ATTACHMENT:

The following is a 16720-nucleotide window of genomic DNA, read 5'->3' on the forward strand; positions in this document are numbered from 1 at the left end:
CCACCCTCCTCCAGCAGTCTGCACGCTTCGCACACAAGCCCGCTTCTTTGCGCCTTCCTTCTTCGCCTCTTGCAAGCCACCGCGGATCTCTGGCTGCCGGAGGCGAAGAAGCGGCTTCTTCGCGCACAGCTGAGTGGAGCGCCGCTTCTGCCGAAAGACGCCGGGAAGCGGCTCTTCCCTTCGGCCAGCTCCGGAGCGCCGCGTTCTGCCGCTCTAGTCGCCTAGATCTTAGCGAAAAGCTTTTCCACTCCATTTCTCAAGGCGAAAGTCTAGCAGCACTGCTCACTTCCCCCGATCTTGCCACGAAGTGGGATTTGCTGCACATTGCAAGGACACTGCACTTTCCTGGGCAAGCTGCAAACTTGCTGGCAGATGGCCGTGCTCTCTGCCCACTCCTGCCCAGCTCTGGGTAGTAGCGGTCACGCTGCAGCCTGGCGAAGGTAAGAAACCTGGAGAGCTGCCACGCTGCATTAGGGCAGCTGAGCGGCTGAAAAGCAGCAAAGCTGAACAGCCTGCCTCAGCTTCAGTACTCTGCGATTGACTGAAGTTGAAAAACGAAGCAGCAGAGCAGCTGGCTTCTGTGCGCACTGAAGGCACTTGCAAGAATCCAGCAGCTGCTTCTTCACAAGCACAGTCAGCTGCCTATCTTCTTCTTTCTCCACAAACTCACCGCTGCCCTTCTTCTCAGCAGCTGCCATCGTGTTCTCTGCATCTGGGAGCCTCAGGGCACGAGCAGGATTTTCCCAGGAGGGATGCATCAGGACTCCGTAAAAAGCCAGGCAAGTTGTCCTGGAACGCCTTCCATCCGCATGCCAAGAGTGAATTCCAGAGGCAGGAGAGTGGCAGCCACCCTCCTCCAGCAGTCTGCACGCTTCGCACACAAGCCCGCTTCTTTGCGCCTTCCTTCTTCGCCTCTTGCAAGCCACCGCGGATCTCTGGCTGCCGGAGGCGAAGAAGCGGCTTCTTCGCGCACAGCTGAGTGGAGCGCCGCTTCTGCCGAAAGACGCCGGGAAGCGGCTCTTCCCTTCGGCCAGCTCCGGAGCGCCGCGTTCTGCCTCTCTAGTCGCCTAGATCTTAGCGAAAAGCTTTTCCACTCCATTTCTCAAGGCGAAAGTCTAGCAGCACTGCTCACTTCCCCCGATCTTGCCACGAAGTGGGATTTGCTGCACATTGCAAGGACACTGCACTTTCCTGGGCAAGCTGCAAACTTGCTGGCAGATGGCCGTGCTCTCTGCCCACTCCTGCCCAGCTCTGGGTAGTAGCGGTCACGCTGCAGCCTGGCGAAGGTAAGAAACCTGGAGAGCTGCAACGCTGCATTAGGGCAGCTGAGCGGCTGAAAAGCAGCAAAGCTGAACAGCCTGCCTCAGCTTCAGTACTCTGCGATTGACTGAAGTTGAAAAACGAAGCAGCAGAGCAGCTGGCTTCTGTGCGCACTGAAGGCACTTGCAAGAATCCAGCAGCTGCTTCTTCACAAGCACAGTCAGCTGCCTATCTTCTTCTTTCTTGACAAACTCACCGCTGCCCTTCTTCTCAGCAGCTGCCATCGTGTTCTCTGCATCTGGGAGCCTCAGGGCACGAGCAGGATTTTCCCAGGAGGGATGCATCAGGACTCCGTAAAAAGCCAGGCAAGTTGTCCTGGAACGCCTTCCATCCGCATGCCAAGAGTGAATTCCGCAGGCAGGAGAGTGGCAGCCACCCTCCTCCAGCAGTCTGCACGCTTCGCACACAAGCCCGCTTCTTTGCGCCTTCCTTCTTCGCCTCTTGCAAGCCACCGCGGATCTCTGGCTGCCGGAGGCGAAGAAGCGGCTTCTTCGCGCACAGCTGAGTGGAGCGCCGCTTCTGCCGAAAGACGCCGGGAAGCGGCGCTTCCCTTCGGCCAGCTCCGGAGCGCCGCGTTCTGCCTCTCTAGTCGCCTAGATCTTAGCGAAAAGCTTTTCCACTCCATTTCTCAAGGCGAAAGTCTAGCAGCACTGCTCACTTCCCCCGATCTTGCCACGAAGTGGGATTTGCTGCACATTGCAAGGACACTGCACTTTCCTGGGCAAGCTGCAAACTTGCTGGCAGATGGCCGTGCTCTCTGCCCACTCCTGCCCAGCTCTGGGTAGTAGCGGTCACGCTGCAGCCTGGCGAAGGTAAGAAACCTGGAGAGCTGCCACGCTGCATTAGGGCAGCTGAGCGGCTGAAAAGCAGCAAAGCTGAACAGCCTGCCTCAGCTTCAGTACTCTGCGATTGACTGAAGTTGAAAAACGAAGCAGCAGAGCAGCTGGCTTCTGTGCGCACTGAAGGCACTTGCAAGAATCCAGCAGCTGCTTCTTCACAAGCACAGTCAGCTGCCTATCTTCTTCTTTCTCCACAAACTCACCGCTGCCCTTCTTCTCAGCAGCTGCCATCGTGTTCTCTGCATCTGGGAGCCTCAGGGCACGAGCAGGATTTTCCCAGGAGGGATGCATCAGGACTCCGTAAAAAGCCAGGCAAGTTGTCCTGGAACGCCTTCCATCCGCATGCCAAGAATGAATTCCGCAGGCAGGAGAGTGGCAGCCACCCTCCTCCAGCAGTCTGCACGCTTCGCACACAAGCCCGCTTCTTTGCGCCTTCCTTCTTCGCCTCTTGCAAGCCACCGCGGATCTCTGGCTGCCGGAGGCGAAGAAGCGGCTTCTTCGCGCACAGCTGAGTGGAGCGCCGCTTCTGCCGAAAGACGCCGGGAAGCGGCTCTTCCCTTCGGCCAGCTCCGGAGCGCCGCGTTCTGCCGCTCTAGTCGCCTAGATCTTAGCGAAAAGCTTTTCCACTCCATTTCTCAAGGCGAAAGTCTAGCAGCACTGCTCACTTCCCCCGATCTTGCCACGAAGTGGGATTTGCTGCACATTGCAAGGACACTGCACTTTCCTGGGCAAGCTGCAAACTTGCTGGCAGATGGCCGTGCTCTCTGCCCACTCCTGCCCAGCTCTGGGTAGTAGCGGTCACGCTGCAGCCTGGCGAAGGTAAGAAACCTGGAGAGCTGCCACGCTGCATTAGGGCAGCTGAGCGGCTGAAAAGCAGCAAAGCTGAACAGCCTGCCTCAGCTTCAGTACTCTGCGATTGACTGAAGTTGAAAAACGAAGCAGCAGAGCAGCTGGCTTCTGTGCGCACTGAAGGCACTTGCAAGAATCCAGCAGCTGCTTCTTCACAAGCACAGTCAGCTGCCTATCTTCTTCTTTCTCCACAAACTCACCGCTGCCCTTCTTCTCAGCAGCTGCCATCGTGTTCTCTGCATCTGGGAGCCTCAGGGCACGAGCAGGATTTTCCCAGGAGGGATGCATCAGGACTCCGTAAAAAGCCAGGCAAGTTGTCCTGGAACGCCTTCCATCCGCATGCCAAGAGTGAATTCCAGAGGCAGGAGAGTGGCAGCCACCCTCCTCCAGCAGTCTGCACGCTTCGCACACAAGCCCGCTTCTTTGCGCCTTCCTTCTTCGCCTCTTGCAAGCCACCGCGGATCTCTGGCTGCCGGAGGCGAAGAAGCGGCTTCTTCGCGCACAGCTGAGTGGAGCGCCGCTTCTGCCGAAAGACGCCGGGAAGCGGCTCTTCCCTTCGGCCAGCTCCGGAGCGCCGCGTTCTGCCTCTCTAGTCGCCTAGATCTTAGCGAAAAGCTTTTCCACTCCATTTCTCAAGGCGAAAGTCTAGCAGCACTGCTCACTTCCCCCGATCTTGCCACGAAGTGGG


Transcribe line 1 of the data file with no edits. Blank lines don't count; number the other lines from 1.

The following is a 16720-nucleotide window of genomic DNA, read 5'->3' on the forward strand; positions in this document are numbered from 1 at the left end: